Reducingliability risks and the costs involved in the higher levels of self driving make OEMs use more and more sensors. Lidars are very expensive, and carmakers’ legendary cost-awareness is really a fight over the pennies. The price of computing power is also an issue, and it really does matter whether image information and other sensory data or simple messages need to be processed. We at Commsignia are focusing on offering high performance V2X solutions with a small resource footprint to enable the rollout of V2X on more cars.

How can V2X support existing ADAS systems? It is quite certain that connected and non-connected cars will share the same roads for a while, and we conducted extensive research in situations like that. One example is providing lane change assistance and drivable area recognition supported by V2X infrastructure. We’ve found that Collective Perception Messages (CPM) help self-driving trucks in lane change maneuvers, even when there are non-connected, human driven cars in the next lane. Such applications make the transition to self driving much smoother and safer.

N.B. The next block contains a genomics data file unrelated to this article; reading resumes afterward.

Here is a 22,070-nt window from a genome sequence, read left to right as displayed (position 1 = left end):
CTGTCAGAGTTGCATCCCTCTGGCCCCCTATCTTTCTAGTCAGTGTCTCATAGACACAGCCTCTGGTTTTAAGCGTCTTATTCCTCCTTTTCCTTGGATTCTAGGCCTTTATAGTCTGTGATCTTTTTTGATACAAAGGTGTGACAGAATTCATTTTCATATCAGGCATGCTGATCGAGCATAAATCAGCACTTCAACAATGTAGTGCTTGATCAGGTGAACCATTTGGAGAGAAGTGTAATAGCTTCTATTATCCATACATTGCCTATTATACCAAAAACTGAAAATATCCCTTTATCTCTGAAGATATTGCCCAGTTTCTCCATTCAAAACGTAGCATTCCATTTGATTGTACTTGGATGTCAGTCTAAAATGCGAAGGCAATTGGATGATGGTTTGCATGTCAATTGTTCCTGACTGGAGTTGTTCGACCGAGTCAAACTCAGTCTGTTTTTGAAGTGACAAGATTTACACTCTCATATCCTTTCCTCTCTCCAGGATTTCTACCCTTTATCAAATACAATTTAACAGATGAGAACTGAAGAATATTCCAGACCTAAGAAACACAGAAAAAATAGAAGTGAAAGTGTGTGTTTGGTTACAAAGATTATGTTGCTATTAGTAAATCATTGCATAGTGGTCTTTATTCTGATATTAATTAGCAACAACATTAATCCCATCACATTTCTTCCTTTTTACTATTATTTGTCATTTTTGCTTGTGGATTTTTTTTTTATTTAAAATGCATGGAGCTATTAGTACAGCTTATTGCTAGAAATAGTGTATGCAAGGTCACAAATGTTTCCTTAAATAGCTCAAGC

There’s another argument in favor of V2X: 

onboard sensors can only perceive the present, events that are happening right now. 

On the other hand, V2X offers a glimpse into the near future, warning drivers of events they may encounter on their route very soon. A good example of this is intention sharing, when the V2X infrastructure can predict that a vehicle crossing a driver’s route will violate the red light, risking an accident. Traffic lights play a central role in our most complex V2X project in Las Vegas, where self driving buses and self driving passenger car fleets show how the infrastructure and onboard sensors can work together.

We at Commsignia see a bright future for V2X in 2021, so we can make driving safer.

In this blogpost, we summarize the webinar presented at the Automotive Tech Week – Megatrends conference, organized by Wards Auto.